Monday, December 17, 2012

Primary glenohumeral osteoarthritis: clinical and radiographic classification. The Aequalis Group.

Primary glenohumeral osteoarthritis: clinical and radiographic classification. The Aequalis Group.

This often-quoted article forms the basis for what has become known as the Walch classification of pathoanatomy of the arthritic shoulder.

The authors obtained CT scans on 151 shoulders with primary osteoarthritis. They found that the average glenoid was retroverted and that posterior subluxation was present in almost half of the cases. They divided the radiographic appearance into type A without posterior erosion or displacement and type B with posterior erosion and/or displacement. They noted that posterior subluxation did not correlate with glenoid retroversion.  Importantly, they make an observation overlooked by many surgeons: posterior instability is not necessarily resolved by normalizing glenoid version. They suggest that persistent posterior subluxation after total shoulder arthroplasty may give rise to what we have described as 'rocking horse' loosening of the glenoid component.

The categories of glenoid anatomy are shown in their diagram below.

This is very useful in showing some of the ends of the spectrum. It is apparent, however, there are many shades of grade between A1 and A2, between A1 and B1, between B1 and B2, between A2 and B2, and between B2 and C.

We've found that it is quite straightforward to see the glenoid on a properly done axillary view.

So, to show the 'shades of grade' issue, here are a few examples of what seem to be A1 glenoids.
First, minimal joint space narrowning

Next central thinning

Next anterior thinning

And next posterior thinning

Moving on to A2's, some appear on the borderline

While others are more obvious

Some A2's seem to border on B1's
 And others show an anterior wear pattern, not part of the Walch classification.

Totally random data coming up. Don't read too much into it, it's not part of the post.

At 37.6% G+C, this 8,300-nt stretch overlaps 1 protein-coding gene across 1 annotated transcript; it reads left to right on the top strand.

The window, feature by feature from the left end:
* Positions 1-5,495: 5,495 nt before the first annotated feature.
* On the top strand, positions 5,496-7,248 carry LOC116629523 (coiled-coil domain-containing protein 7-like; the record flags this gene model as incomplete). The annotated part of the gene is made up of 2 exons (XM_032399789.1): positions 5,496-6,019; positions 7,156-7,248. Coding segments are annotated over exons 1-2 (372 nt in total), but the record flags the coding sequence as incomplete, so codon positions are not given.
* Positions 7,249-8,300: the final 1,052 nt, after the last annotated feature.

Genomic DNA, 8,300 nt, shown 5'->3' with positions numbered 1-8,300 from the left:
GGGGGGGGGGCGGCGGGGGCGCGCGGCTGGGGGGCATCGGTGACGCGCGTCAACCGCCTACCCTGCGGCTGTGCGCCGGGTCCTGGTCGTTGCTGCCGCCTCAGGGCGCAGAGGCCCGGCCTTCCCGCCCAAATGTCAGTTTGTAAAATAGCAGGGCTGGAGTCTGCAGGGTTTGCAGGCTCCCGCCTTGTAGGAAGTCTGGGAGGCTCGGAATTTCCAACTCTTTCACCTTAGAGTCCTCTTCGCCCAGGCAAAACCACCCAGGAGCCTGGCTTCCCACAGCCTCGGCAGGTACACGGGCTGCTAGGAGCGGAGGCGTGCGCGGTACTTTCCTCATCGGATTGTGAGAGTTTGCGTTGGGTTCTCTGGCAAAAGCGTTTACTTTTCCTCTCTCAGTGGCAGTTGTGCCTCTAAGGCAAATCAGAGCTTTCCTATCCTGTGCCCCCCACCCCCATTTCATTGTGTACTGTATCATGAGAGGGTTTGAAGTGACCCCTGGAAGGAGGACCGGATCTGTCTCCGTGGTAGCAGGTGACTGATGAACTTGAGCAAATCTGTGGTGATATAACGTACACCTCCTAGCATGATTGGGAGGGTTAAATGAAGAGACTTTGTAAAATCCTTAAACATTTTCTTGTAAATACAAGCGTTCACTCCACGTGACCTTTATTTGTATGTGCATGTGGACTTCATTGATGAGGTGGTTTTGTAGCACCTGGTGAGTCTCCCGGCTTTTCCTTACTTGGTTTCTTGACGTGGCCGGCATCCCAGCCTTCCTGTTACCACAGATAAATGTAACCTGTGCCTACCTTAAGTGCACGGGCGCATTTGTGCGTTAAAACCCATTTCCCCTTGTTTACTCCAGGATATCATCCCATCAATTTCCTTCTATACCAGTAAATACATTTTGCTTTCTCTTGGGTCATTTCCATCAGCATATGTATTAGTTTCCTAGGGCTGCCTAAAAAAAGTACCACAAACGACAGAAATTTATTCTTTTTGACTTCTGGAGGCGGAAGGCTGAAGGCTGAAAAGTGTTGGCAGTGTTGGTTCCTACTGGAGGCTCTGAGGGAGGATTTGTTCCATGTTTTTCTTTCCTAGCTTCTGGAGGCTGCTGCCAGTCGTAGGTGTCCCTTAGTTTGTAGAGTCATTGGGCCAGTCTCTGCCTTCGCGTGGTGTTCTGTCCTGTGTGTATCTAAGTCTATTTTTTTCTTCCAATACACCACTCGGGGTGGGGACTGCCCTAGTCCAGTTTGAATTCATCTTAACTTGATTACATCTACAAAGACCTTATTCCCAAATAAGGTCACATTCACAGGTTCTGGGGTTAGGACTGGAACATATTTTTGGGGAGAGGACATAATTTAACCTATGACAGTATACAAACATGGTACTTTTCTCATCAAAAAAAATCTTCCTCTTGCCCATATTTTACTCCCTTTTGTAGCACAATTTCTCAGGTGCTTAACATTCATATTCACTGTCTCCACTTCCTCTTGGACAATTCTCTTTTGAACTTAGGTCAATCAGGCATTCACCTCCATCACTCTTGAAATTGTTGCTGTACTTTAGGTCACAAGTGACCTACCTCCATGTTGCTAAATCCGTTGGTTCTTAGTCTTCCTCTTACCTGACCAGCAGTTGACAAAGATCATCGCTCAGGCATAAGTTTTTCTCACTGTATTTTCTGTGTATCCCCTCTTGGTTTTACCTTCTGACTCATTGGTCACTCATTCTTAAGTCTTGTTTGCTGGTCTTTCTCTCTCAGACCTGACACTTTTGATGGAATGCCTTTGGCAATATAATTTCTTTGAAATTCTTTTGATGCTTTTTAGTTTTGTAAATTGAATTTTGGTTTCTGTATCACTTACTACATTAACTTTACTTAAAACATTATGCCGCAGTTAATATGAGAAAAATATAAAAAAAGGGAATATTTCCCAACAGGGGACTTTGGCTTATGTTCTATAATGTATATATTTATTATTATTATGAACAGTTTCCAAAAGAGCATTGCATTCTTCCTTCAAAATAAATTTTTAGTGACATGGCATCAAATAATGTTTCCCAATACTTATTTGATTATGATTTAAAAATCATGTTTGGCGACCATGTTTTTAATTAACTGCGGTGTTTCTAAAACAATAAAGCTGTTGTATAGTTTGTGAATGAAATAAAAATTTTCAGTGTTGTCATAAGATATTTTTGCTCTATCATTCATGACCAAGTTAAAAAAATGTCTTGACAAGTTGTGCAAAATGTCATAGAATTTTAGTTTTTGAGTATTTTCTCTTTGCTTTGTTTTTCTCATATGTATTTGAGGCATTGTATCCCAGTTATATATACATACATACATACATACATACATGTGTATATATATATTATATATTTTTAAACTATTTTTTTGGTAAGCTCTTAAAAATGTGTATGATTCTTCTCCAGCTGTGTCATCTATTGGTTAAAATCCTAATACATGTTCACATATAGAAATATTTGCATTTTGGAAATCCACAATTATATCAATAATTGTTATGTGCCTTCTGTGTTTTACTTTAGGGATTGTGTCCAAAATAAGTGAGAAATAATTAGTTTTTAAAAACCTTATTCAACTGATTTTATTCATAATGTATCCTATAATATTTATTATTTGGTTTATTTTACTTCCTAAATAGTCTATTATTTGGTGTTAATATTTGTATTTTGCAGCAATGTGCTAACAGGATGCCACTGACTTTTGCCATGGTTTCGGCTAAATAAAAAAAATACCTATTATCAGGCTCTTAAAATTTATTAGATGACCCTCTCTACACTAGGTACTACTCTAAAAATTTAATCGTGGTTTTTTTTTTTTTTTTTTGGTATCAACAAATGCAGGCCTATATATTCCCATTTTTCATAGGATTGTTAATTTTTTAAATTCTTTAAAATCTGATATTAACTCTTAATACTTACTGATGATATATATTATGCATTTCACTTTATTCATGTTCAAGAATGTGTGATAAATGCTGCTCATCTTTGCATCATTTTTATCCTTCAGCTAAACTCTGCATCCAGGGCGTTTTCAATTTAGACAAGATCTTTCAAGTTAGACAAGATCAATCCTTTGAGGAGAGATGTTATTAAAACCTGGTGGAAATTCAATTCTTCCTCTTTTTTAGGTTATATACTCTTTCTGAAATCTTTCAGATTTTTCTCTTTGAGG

Here are few B1's.

But some B1's border on B2's

Then there are the somewhat more obvious B2's

We reserve the "C" classification for glenoid dysplasia
All of this is to make two points: (1) CT scans are not necessary to determine glenoid pathology and (2) the categories as described in this article represent classic examples, but many shades exist between them. It is the classic issue of using categories to represent parametric variables, such as the degree of erosion or the posterior displacement of the head on the glenoid.

A final point. The authors propose a somewhat complex method for measuring the degree of subluxation:

 where x-x' is a line parallel to the glenoid surface, y-y' is the perpendicular bisector of the articular segment of x-x' and z-z' is a line parallel to x-x' passing through the medial third of the humeral head. This method has the problem that slight alterations in the angle at which x-x' is drawn can have a substantial effect on the apparent anterior-posterior position of the head relative to the glenoid.

We are more interested in the degree to which the glenohumeral contact is centered on the glenoid.  A subsequent post will describe a simple method for quantitating the head position relative to the glenoid.

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